This was no small enterprise. But was the game worth the candle? With the exception of a few lieder, in which the essence of the song’s enshrined emotions was faithfully preserved, I would have to say not really. Too frequently, there was a fussiness about the arrangements, a detail-overload that tended to get in the way of the music rather than allowing its message to reach the listener untrammelled as I’d imagine Schubert might have wanted it to. In stead, the transcription reminded me of a Christmas tree, the branches of which are so festooned with baubles that they sag under the weight rather than remaining straight as they do in their natural state.

I am convinced, though, that this was no casual re-ordering of Schubert’s masterpiece; an undertaking of this complexity must surely have been a labour of love. But after the most careful attention to the performance, I am not persuaded that it is of equal worth to the original, let alone an improvement on it. Surely, the purpose of such an initiative is to provide a listening experience at least as satisfying as the original. In The Post, for instance, the orchestration lent a curious ponderousness to the music. And, earlier, in A Backward Glance, the instrumentation could not match the restless buoyancy of the piano original.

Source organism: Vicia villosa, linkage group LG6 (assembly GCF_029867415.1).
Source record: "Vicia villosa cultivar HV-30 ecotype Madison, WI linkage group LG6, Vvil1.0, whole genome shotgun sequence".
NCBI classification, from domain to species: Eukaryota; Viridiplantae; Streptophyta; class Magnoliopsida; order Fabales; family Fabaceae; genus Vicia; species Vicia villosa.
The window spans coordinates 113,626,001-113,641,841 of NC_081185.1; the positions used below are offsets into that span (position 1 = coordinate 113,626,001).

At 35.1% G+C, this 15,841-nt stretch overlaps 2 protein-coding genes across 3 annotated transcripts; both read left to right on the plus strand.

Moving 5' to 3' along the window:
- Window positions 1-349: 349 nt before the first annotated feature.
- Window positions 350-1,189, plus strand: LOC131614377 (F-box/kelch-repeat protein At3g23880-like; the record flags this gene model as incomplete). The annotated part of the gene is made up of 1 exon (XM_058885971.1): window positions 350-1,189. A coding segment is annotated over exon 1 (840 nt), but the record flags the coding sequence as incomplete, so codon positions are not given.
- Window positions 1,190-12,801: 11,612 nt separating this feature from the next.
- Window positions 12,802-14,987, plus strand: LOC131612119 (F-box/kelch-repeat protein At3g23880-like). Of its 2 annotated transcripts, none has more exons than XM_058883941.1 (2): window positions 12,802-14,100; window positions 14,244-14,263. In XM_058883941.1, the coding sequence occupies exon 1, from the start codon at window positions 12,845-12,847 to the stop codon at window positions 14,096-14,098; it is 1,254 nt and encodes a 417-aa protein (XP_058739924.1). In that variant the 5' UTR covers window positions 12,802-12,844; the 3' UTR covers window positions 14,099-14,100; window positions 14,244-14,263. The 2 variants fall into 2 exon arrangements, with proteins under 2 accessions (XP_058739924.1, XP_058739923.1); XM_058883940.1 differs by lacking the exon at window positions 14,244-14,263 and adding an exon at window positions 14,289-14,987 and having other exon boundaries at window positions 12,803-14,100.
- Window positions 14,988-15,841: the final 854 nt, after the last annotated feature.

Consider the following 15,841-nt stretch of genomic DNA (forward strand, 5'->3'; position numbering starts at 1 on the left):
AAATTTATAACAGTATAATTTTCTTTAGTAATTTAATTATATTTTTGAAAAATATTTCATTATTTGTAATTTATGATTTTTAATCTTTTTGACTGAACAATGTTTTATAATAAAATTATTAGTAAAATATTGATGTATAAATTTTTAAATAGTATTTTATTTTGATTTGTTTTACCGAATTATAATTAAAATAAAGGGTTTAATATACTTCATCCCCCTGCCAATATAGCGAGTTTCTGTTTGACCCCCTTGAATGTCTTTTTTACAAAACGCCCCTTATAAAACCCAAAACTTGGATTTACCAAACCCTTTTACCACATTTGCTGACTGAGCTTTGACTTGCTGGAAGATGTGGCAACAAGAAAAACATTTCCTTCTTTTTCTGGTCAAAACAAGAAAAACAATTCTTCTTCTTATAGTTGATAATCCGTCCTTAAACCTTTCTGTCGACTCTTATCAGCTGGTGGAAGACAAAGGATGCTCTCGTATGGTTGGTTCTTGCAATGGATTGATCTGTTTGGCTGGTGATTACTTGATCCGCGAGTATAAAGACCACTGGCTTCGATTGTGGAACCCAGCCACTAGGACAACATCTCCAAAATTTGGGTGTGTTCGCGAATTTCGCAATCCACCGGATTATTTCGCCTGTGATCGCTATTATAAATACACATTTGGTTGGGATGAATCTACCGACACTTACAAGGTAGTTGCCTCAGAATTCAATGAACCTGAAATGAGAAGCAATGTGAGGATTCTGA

But there were meaningful moments in individual lieder, where there was evidence of imaginative inspiration. The last two lieder of the cycle are a case in point. Here, Zender’s orchestration engaged the attention in a most convincing way, underscoring, as it did, the suggestion that the traveller, exhausted as much in mind as in body, hallucinates as he looks into the sky and sees not one sun but three – and this evocation of mental disintegration was as powerful in its way as intimations of despair beyond despair in The Hurdy-Gurdy Man that brings the cycle to its close.